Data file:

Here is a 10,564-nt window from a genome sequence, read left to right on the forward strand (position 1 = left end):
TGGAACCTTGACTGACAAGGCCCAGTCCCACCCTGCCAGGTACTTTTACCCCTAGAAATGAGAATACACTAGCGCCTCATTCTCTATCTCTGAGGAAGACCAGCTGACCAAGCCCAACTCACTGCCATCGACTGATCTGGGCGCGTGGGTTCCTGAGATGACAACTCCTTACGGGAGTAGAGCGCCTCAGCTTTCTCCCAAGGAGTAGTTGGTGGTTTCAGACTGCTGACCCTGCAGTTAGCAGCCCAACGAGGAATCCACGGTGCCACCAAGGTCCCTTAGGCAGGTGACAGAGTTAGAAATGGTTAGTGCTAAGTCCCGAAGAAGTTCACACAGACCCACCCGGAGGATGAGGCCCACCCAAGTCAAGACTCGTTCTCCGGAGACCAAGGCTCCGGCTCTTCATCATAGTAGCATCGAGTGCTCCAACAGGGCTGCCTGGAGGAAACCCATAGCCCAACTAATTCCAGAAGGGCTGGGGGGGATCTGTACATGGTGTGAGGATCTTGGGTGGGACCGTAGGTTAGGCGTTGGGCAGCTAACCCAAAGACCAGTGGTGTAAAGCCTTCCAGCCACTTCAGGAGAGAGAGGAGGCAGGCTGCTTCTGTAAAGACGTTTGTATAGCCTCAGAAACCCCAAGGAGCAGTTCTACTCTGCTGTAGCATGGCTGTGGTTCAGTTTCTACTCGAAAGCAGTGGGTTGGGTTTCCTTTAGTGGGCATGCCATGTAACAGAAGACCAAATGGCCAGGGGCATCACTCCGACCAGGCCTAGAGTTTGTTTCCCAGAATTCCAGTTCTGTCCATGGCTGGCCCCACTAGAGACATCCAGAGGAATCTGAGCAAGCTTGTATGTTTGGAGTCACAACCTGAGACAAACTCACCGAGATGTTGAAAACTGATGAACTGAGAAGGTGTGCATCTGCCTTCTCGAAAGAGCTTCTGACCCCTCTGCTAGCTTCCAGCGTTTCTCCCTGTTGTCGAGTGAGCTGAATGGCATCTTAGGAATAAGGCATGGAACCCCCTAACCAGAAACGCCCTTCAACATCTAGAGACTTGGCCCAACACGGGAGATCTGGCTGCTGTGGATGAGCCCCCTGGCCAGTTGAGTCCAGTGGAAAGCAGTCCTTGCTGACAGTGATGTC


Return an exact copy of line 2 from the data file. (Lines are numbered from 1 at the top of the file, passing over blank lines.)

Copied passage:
TGGAACCTTGACTGACAAGGCCCAGTCCCACCCTGCCAGGTACTTTTACCCCTAGAAATGAGAATACACTAGCGCCTCATTCTCTATCTCTGAGGAAGACCAGCTGACCAAGCCCAACTCACTGCCATCGACTGATCTGGGCGCGTGGGTTCCTGAGATGACAACTCCTTACGGGAGTAGAGCGCCTCAGCTTTCTCCCAAGGAGTAGTTGGTGGTTTCAGACTGCTGACCCTGCAGTTAGCAGCCCAACGAGGAATCCACGGTGCCACCAAGGTCCCTTAGGCAGGTGACAGAGTTAGAAATGGTTAGTGCTAAGTCCCGAAGAAGTTCACACAGACCCACCCGGAGGATGAGGCCCACCCAAGTCAAGACTCGTTCTCCGGAGACCAAGGCTCCGGCTCTTCATCATAGTAGCATCGAGTGCTCCAACAGGGCTGCCTGGAGGAAACCCATAGCCCAACTAATTCCAGAAGGGCTGGGGGGGATCTGTACATGGTGTGAGGATCTTGGGTGGGACCGTAGGTTAGGCGTTGGGCAGCTAACCCAAAGACCAGTGGTGTAAAGCCTTCCAGCCACTTCAGGAGAGAGAGGAGGCAGGCTGCTTCTGTAAAGACGTTTGTATAGCCTCAGAAACCCCAAGGAGCAGTTCTACTCTGCTGTAGCATGGCTGTGGTTCAGTTTCTACTCGAAAGCAGTGGGTTGGGTTTCCTTTAGTGGGCATGCCATGTAACAGAAGACCAAATGGCCAGGGGCATCACTCCGACCAGGCCTAGAGTTTGTTTCCCAGAATTCCAGTTCTGTCCATGGCTGGCCCCACTAGAGACATCCAGAGGAATCTGAGCAAGCTTGTATGTTTGGAGTCACAACCTGAGACAAACTCACCGAGATGTTGAAAACTGATGAACTGAGAAGGTGTGCATCTGCCTTCTCGAAAGAGCTTCTGACCCCTCTGCTAGCTTCCAGCGTTTCTCCCTGTTGTCGAGTGAGCTGAATGGCATCTTAGGAATAAGGCATGGAACCCCCTAACCAGAAACGCCCTTCAACATCTAGAGACTTGGCCCAACACGGGAGATCTGGCTGCTGTGGATGAGCCCCCTGGCCAGTTGAGTCCAGTGGAAAGCAGTCCTTGCTGACAGTGATGTC